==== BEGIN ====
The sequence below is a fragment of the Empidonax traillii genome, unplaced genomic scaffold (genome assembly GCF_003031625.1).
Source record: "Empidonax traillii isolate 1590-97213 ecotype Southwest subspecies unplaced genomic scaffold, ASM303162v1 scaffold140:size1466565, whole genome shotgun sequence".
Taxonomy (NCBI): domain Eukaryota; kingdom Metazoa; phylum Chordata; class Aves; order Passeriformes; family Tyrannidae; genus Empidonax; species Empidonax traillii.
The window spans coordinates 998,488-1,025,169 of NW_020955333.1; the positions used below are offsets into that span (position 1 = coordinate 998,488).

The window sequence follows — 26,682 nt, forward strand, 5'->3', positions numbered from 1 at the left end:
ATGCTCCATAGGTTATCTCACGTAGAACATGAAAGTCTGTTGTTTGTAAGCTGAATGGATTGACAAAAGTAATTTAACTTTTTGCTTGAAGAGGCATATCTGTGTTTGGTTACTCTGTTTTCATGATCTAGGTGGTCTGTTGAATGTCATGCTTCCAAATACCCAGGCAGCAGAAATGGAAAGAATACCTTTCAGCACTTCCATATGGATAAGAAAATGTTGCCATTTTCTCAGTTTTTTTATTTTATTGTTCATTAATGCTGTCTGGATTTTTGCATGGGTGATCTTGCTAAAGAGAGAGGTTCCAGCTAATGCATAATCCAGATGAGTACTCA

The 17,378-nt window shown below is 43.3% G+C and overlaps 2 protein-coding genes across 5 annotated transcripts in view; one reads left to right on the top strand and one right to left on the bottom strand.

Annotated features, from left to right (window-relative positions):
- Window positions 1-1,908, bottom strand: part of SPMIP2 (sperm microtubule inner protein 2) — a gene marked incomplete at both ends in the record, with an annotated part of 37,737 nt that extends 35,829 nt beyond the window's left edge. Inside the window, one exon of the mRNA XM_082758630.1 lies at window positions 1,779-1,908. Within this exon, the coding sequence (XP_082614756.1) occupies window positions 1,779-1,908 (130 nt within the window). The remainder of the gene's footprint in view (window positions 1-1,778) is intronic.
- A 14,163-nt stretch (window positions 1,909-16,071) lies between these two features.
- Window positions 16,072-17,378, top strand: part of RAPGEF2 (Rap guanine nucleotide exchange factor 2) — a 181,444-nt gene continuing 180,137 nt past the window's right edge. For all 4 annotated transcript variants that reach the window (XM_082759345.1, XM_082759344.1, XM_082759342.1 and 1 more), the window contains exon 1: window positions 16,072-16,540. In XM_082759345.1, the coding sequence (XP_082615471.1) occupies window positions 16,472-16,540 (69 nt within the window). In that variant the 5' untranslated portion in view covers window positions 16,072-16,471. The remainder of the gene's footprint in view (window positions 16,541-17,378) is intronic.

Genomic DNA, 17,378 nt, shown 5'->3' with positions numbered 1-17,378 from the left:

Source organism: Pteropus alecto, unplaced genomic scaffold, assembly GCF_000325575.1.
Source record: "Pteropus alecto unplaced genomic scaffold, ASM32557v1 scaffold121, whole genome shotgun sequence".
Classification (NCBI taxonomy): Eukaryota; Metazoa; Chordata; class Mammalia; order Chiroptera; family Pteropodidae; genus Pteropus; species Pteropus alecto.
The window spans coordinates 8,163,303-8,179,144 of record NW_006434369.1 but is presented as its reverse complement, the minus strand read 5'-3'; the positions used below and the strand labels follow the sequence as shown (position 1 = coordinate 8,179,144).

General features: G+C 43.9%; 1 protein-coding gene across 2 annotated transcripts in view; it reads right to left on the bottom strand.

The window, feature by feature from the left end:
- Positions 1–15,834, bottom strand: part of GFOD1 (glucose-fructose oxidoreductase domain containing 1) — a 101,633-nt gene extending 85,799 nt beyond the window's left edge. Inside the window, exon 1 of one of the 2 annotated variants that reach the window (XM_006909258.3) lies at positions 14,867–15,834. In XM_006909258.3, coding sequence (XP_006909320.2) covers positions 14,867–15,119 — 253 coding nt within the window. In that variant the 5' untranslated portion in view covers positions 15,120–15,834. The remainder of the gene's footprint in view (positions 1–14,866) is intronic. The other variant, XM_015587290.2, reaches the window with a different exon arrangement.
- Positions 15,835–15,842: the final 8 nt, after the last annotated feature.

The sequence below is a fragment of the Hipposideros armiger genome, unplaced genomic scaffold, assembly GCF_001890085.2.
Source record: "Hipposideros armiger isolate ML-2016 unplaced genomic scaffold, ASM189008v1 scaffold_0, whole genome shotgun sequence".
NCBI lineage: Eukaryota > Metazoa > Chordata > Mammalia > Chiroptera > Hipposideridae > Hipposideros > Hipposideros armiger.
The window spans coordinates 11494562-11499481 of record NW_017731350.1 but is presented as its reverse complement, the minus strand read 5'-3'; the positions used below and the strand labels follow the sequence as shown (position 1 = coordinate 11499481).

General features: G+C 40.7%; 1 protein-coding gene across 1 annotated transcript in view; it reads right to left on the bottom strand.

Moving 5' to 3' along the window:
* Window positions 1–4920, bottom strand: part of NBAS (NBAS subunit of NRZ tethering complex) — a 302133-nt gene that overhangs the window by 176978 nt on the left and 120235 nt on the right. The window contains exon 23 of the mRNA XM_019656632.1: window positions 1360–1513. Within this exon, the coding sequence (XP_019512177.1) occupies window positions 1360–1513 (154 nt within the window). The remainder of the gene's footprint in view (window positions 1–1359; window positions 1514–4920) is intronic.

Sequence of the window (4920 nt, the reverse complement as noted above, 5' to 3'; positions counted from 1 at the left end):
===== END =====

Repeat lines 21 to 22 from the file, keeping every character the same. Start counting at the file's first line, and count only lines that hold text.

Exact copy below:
The sequence below is a fragment of the Hipposideros armiger genome, unplaced genomic scaffold, assembly GCF_001890085.2.
Source record: "Hipposideros armiger isolate ML-2016 unplaced genomic scaffold, ASM189008v1 scaffold_0, whole genome shotgun sequence".